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Pennsylvania regulators drop noise regulations from new drilling rules

Pennsylvania regulators drop noise regulations from new drilling rules

August 12, 2015 9:40 PM

By Laura Legere / Pittsburgh Post-Gazette

The Pennsylvania Department of Environmental Protection is dropping plans to regulate the noise from shale gas drilling operations — at least for now.

Citing the “complex nature” of technical issues involving noise migration, the DEP decided to develop a guidance document rather than a rule for minimizing the din of drilling and fracking reaching neighbors during well development. The rule would have been part of the final draft of a comprehensive revision of its oil and gas rules slated to take effect next spring.

The agency is moving forward with most of its proposed wide-ranging updates to requirements for above-ground oil and gas operations, including requiring companies to either close or upgrade and re-permit large centralized wastewater storage ponds. Those have been implicated in soil and water contamination cases in the state in recent years.

Among other changes in the final draft of the rules, the DEP dropped a section on centralized tanks that shale operators use to hold wastewater until it can be treated and reused, electing instead to regulate those tanks and all off-site wastewater management practices under existing state residual waste rules.

Scott Perry, the DEP’s deputy secretary for oil and gas management, said during a conference call to announce the final draft on Wednesday that most of the new changes were made only for clarification. The agency had retained nearly all of the significant policy changes it made this spring after considering public comments on a first draft, he said.

Those changes and some contested provisions that were maintained from the earliest drafts were extremely unpopular with both the state’s shale gas operators and its traditional drilling industry.

In a statement Wednesday, David Spigelmyer, Marcellus Shale Coalition president, said the DEP ignored the industry’s constructive comments and failed to do any real cost-benefit analysis. By the coalition’s accounting, the DEP’s proposal will cost nearly $2 billion annually “without providing meaningful environmental benefits,” he said.

“The governor’s regulatory overreach — taken together with the threat of a highest-in-the-nation energy tax, as well as persistently low global commodity prices — severely discourages investment and job creation in the Commonwealth,” Mr. Spigelmyer said.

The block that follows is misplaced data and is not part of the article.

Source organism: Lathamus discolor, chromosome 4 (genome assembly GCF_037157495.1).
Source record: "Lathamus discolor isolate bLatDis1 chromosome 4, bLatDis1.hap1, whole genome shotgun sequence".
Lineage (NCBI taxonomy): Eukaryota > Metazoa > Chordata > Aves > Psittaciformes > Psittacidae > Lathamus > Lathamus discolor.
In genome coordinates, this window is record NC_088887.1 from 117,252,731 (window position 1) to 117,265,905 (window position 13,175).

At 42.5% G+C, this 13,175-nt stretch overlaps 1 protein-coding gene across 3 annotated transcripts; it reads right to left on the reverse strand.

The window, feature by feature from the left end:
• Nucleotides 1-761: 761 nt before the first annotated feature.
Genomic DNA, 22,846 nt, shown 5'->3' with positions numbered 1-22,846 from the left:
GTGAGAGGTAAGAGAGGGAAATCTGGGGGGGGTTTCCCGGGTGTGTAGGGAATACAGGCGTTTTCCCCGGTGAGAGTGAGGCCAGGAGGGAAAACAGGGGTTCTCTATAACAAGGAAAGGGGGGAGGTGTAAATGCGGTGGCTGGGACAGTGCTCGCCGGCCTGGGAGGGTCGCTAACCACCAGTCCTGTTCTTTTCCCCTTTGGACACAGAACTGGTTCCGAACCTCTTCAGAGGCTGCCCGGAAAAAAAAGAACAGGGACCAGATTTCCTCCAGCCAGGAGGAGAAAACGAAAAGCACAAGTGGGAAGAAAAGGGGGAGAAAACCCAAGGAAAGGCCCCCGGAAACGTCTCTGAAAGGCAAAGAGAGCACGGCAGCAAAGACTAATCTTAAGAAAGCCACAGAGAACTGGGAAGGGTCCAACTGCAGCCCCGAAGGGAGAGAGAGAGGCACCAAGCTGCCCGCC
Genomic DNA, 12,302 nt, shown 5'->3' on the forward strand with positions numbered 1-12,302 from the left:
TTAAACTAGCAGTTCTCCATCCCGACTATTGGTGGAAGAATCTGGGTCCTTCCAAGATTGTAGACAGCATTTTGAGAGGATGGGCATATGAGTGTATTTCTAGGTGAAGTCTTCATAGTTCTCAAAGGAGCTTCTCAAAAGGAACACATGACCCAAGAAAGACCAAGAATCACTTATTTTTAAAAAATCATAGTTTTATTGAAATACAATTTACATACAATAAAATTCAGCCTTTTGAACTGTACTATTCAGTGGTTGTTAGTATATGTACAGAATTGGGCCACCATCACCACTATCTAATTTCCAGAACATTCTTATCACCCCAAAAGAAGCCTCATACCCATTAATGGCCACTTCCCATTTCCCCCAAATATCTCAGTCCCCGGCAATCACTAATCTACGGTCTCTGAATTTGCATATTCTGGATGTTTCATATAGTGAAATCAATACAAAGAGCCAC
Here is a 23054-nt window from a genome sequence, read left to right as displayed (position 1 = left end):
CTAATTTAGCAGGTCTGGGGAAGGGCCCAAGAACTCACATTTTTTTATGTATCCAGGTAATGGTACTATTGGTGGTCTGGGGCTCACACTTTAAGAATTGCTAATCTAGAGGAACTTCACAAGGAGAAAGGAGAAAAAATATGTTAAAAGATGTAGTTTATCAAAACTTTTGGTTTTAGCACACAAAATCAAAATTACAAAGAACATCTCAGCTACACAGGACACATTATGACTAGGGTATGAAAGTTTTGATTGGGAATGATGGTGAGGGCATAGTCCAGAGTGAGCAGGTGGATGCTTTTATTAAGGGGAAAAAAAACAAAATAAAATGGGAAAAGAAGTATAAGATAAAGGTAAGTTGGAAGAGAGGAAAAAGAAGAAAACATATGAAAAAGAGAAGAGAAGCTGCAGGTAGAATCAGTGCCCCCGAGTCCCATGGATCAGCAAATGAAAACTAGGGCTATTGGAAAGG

The DEP proposed adding the noise mitigation section in March, relatively late in the multiyear process of rewriting the oil and gas rules. The department’s advisers and many public commenters were skeptical of the agency’s ability to develop an effective rule in so short a time.

Environmental Secretary John Quigley said state regulators do not believe their proposed approach to noise mitigation had been studied enough to become a regulation yet. But he said the agency will publish a set of best practices for managing noise and consider creating a rule in the future.

“DEP clearly has both the authority and the responsibility to regulate public nuisances,” he said. “Noise is without question a public nuisance. It affects local quality of life and it can be a very significant impact. We think we have a responsibility to regulate noise from this activity.”

Environmental groups, who supported the idea of noise regulations if not the department’s precise proposal, said they will keep pushing for a rule.

“We will certainly want to work with DEP on figuring out how best to mitigate the noise impacts of oil and gas development,” said Aaron Jacobs-Smith, an attorney for the Clean Air Council.

The DEP will discuss the changes to the regulatory package with its oil and gas advisory boards later this month and in early September. It will then bring the proposal to the state’s Environmental Quality Board and the Independent Regulatory Review Commission for final approval by March.

Mr. Quigley said he is confident the rules will be adopted.

“We have gone the extra mile in every way on this regulation,” he said. “We have listened to and responded to the input that we have received. We have made changes. We have done this right.”

Laura Legere:


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